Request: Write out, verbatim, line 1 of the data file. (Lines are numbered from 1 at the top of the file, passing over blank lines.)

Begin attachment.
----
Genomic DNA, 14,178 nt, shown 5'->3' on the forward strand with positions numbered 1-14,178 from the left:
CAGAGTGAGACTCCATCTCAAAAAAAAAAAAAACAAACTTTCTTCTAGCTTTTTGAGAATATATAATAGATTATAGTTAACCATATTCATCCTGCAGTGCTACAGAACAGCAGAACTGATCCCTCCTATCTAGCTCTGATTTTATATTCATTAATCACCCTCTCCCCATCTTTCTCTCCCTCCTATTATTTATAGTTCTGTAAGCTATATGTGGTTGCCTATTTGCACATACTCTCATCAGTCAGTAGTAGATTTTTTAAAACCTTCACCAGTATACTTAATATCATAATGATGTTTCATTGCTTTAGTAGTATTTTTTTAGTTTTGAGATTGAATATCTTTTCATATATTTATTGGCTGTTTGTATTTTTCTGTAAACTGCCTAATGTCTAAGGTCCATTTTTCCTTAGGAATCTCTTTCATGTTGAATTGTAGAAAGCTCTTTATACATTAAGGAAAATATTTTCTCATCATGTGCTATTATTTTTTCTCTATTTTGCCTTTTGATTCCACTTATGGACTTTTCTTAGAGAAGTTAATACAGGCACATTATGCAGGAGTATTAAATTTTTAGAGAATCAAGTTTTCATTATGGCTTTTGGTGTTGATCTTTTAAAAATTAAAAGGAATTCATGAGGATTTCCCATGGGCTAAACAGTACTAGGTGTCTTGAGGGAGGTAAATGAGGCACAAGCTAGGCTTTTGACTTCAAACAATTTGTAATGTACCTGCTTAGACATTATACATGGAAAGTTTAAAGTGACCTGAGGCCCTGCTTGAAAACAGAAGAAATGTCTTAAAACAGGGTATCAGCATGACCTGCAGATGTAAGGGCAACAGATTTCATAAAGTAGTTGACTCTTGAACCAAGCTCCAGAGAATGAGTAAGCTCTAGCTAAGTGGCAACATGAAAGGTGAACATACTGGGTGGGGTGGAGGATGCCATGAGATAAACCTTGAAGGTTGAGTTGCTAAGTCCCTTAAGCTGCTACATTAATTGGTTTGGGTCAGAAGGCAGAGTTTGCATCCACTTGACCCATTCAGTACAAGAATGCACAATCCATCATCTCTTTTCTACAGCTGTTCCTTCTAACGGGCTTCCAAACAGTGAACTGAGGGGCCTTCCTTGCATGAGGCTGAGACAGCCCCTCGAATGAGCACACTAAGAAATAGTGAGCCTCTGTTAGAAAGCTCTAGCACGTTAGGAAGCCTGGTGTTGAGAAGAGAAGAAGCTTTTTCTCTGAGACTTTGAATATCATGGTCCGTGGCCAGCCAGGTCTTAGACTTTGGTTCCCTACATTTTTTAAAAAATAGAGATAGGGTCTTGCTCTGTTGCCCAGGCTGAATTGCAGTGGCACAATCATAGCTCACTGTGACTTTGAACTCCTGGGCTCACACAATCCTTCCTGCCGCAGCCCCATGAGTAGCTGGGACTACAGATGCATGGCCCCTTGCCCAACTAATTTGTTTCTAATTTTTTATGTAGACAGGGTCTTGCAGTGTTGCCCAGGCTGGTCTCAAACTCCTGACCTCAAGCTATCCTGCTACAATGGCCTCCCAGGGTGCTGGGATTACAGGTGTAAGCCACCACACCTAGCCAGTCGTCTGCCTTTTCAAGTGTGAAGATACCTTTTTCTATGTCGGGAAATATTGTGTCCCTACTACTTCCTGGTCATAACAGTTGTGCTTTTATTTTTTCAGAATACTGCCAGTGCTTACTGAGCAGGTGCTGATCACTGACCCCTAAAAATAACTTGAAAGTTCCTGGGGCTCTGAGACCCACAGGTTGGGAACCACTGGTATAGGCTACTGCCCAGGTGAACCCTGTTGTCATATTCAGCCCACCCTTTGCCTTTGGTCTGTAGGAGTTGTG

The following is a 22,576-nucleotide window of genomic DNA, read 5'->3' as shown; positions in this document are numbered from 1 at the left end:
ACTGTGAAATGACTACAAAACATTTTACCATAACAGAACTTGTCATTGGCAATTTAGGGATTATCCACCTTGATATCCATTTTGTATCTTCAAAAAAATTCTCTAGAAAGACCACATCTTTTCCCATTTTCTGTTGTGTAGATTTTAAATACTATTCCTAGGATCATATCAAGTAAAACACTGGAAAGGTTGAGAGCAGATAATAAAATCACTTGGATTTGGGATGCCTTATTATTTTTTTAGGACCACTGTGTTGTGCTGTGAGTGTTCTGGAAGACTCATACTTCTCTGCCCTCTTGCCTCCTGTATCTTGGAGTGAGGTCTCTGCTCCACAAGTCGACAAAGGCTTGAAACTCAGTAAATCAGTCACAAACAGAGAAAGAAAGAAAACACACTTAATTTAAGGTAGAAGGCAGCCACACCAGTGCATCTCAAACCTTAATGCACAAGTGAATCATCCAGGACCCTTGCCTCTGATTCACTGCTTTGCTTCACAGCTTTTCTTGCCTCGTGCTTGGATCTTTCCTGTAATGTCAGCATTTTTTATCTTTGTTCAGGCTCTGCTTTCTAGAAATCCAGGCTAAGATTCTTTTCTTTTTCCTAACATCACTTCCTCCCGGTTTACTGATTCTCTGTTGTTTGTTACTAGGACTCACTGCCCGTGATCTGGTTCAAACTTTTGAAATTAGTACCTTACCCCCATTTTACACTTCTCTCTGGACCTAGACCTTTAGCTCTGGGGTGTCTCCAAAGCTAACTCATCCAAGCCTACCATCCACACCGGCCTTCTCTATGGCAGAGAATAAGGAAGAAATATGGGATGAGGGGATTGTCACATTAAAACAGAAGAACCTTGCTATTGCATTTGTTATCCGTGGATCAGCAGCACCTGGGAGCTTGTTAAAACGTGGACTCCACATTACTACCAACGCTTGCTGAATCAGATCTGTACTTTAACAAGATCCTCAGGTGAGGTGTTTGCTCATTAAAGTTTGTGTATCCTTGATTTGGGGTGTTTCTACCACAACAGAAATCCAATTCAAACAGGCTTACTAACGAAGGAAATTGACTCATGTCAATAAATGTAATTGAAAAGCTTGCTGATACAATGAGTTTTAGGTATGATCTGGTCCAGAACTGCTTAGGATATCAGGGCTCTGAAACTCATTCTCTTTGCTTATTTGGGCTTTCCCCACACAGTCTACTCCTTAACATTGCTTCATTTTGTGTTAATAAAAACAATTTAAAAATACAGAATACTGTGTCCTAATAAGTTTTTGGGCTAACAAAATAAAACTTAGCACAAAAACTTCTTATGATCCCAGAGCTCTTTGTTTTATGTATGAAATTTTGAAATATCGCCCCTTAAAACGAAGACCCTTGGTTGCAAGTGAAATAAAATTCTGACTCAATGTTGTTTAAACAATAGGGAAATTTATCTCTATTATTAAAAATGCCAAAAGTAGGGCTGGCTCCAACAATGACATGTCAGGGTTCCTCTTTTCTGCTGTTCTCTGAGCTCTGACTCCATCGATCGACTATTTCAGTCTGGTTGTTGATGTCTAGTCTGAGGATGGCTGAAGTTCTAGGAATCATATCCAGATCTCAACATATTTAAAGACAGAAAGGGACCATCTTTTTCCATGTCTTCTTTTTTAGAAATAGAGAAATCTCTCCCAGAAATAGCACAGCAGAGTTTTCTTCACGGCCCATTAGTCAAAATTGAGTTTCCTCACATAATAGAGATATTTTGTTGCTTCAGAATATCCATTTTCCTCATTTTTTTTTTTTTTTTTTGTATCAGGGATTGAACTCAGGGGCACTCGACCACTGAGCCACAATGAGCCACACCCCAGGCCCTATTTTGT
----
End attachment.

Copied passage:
Genomic DNA, 14,178 nt, shown 5'->3' on the forward strand with positions numbered 1-14,178 from the left: